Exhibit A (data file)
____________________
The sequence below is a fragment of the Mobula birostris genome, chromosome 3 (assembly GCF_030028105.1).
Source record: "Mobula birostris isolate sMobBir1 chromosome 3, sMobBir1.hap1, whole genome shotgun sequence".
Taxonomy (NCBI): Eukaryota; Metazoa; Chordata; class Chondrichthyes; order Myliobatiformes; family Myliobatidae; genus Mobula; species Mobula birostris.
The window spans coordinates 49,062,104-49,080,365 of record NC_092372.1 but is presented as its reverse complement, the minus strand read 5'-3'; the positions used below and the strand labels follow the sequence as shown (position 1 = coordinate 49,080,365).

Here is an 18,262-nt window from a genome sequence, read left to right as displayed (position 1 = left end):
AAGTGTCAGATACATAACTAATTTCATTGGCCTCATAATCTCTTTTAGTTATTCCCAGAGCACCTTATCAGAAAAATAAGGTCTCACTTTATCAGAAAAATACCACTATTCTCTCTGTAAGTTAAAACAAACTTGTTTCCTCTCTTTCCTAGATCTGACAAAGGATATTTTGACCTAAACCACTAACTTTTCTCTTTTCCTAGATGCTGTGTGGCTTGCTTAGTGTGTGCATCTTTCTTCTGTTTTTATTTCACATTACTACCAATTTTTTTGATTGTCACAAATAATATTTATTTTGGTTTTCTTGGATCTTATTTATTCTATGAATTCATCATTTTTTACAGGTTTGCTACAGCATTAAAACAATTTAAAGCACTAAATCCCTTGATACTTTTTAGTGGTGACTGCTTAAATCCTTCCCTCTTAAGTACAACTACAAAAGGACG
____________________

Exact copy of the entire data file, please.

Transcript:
The sequence below is a fragment of the Mobula birostris genome, chromosome 3 (assembly GCF_030028105.1).
Source record: "Mobula birostris isolate sMobBir1 chromosome 3, sMobBir1.hap1, whole genome shotgun sequence".
Taxonomy (NCBI): Eukaryota; Metazoa; Chordata; class Chondrichthyes; order Myliobatiformes; family Myliobatidae; genus Mobula; species Mobula birostris.
The window spans coordinates 49,062,104-49,080,365 of record NC_092372.1 but is presented as its reverse complement, the minus strand read 5'-3'; the positions used below and the strand labels follow the sequence as shown (position 1 = coordinate 49,080,365).

Here is an 18,262-nt window from a genome sequence, read left to right as displayed (position 1 = left end):
AAGTGTCAGATACATAACTAATTTCATTGGCCTCATAATCTCTTTTAGTTATTCCCAGAGCACCTTATCAGAAAAATAAGGTCTCACTTTATCAGAAAAATACCACTATTCTCTCTGTAAGTTAAAACAAACTTGTTTCCTCTCTTTCCTAGATCTGACAAAGGATATTTTGACCTAAACCACTAACTTTTCTCTTTTCCTAGATGCTGTGTGGCTTGCTTAGTGTGTGCATCTTTCTTCTGTTTTTATTTCACATTACTACCAATTTTTTTGATTGTCACAAATAATATTTATTTTGGTTTTCTTGGATCTTATTTATTCTATGAATTCATCATTTTTTACAGGTTTGCTACAGCATTAAAACAATTTAAAGCACTAAATCCCTTGATACTTTTTAGTGGTGACTGCTTAAATCCTTCCCTCTTAAGTACAACTACAAAAGGACG